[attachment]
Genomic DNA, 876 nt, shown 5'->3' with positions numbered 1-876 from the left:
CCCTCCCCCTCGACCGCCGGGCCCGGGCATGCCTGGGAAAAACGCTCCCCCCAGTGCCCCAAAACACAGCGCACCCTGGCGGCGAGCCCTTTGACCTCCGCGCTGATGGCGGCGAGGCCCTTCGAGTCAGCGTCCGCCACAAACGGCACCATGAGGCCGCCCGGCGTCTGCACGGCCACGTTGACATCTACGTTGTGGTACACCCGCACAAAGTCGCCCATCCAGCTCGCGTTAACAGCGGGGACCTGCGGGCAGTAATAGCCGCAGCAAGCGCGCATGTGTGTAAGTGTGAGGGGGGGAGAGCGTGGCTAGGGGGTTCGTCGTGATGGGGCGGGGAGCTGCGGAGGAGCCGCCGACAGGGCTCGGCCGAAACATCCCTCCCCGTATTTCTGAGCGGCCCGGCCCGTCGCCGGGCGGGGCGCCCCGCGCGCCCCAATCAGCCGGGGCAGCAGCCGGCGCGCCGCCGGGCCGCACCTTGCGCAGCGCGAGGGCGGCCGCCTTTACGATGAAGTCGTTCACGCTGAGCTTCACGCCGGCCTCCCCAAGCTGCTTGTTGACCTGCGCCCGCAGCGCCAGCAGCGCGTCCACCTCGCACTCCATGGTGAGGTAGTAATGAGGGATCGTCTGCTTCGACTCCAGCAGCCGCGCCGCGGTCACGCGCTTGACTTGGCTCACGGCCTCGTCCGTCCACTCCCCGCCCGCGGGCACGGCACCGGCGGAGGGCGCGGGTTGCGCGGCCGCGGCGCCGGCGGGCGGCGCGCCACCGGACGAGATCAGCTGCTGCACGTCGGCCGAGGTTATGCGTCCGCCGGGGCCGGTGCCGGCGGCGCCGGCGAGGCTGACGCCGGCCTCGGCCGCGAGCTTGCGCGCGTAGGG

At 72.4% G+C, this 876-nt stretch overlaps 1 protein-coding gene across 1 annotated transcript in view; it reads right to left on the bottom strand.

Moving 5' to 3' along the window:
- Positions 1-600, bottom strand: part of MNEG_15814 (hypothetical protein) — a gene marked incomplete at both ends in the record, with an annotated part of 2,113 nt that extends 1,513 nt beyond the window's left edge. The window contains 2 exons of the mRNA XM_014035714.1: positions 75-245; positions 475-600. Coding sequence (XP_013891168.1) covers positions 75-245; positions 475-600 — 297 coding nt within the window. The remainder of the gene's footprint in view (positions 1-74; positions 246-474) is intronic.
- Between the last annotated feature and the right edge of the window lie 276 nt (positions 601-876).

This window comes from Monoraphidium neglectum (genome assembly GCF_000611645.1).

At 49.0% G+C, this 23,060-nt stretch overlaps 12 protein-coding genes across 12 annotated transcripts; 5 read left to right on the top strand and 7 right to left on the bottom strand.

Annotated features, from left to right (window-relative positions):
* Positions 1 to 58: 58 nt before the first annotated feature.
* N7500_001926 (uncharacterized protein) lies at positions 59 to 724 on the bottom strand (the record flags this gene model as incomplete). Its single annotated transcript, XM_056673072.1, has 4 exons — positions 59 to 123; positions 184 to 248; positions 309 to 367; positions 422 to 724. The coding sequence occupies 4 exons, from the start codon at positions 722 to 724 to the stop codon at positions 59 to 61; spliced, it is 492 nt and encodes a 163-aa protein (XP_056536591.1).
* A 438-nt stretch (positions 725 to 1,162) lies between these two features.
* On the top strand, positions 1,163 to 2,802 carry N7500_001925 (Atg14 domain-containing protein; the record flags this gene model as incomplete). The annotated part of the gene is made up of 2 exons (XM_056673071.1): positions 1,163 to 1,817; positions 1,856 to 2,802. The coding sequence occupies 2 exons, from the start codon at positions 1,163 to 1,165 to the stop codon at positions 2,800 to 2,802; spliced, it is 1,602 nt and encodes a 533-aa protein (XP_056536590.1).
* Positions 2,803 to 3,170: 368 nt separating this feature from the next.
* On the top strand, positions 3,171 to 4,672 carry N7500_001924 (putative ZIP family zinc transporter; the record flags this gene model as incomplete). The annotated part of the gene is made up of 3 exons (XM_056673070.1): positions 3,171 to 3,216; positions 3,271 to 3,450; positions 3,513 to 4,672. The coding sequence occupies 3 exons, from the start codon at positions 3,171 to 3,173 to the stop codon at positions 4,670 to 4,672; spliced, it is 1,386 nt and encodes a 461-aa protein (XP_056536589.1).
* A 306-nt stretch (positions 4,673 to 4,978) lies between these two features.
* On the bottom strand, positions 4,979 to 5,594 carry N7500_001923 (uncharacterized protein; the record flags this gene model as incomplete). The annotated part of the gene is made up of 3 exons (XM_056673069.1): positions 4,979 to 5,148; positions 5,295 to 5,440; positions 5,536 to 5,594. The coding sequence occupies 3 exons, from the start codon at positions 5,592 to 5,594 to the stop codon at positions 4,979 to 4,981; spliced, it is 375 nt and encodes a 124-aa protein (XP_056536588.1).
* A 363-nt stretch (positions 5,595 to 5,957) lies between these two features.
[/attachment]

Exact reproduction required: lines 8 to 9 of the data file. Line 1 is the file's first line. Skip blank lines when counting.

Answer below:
At 49.0% G+C, this 23,060-nt stretch overlaps 12 protein-coding genes across 12 annotated transcripts; 5 read left to right on the top strand and 7 right to left on the bottom strand.

Annotated features, from left to right (window-relative positions):